French journalist killed, other reporters wounded in Homs blast

Journalist Gilles Jacquier was among eight other people killed by the rocket attack and 25 others wounded. (Agencies)

A Western journalist was killed and a number of other reporters were wounded on Wednesday when a rocket exploded in the Syrian city of Homs, according to witnesses on the scene.

France 2 television confirmed the death of their French journalist, Gilles Jacquier, and the government has demanded a probe into killing of the TV reporter in Syria, according to AFP news agency.

The journalists were in Homs, one of the major hot spots of the 10-month-old uprising against President Bashar al-Assad, on a visit organized by the authorities to cover news reports.

Jacquier was among eight other people killed by the rocket attack and 25 others wounded.

Rami Abdulrahman of the Syrian Observatory for Human Rights told Reuters the journalists were near the Akrama neighborhood of Homs. Activists in the city said the journalists were hit by grenades or rocket fire, he said.

Foreign Minister Alain Juppe called for a probe into the death of the French journalist.

“We vigorously condemn this odious act,” he said in a statement that also called for the circumstances of the death to be clarified and for Syrian authorities to protect foreign journalists.

Separately, state news agency SANA said an army colonel and two soldiers were killed and two others wounded by a “terrorist group” as they were travelling to join their units outside Damascus.

And another colonel was captured by an “armed terrorist group” as he headed to a military airport in Homs province.

Global press watchdog Reporters Without Borders also demanded an inquiry, and called on the Arab League observers deployed to monitor the Syrian conflict to play a role.

“Gilles Jacquier is the first foreign journalist killed in Syria since the start of the uprising, March 15, 2011. All our thoughts are with his family and colleagues,” the group said.

Bertrand Coq, a journalist with whom Jacquier in 2003 jointly won France’s top journalism prize, the Prix Albert Londres, paid tribute to his late colleague.

“Gilles was an excellent war reporter,” he said, noting that Jacquier took a bullet in the shoulder while on an assignment in the West Bank in 2003.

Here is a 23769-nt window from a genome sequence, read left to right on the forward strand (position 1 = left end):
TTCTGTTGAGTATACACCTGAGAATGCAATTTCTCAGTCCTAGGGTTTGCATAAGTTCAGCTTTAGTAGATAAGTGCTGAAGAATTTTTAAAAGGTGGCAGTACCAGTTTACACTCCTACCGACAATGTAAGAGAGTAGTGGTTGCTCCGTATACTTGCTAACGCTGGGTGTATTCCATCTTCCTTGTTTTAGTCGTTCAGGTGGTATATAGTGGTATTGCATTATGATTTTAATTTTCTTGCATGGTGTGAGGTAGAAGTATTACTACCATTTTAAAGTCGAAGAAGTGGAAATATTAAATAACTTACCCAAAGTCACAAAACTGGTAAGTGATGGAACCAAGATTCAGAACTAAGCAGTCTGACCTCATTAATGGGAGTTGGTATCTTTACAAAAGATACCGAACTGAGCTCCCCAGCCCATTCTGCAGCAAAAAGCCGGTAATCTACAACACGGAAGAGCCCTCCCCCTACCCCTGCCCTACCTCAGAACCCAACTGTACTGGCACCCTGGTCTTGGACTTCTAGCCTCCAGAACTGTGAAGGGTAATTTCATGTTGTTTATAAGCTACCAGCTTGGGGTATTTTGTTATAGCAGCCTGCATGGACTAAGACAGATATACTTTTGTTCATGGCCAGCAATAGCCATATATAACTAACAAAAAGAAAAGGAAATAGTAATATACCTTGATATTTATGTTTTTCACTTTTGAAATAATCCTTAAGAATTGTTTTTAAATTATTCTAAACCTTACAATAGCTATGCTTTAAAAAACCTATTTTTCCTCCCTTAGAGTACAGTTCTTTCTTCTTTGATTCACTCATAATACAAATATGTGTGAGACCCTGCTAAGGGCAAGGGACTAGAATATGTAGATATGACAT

The executive editor of Jacquier’s television station, Thierry Thuillier, said he was “one of the best reporters in France 2, an exceptional man.”

“We are all in shock. We are going to miss him a lot,” he said.

The station said he had been authorized by the Syrian authorities to work in Homs and had a valid visa that allowed him to report from the country.

“They were not working undercover,” it said in a statement.

Jens Franssen, a reporter with Belgium’s VRT television, said around 15 journalists on the visit were in Homs, when “three or four grenades exploded near us.”

Militants in Homs blamed the authorities for the incident.

The European Union’s top diplomat Catherine Ashton also condemned the killing and demanded a rapid investigation.

“The High Representative calls for a rapid investigation to clarify the circumstances leading to this tragedy,” a statement by Ashton’s press office said of the death of the France 2 reporter in the city of Homs.

Jacquier is the first Western reporter to die in Syria since the anti-regime protests erupted in March.

“The Syrian authorities have a responsibility to guarantee the safety of journalists in their country,” the statement said.

“The press must be allowed to carry out its vital role of providing independent information on events in Syria without fear of violence or repression.”

Hague condemns deaths

British Foreign Secretary William Hague condemned the killings of the French journalist and several Syrians in Homs.

“I condemn the incident in Homs today which caused the death of at least eight civilians including a French journalist, Gilles Jacquier,” Hague said in a statement.

“These deaths highlight once again the terrible price being paid by the people of Homs, as well as the courage of journalists who take great personal risks to bring to light what is happening to the people of Syria.”

Hague repeated his support for the Arab League’s efforts to stop the deadly crackdown on protests against President Bashar al-Assad’s regime, and urged Damascus to implement in full the commitments made to the League in November.

“It must end the violence, withdraw troops from the streets, release all detainees and engage in a meaningful dialogue with opposition groups,” Hague said.

“We call again on President Assad to step down and heed the will of the Syrian people.”

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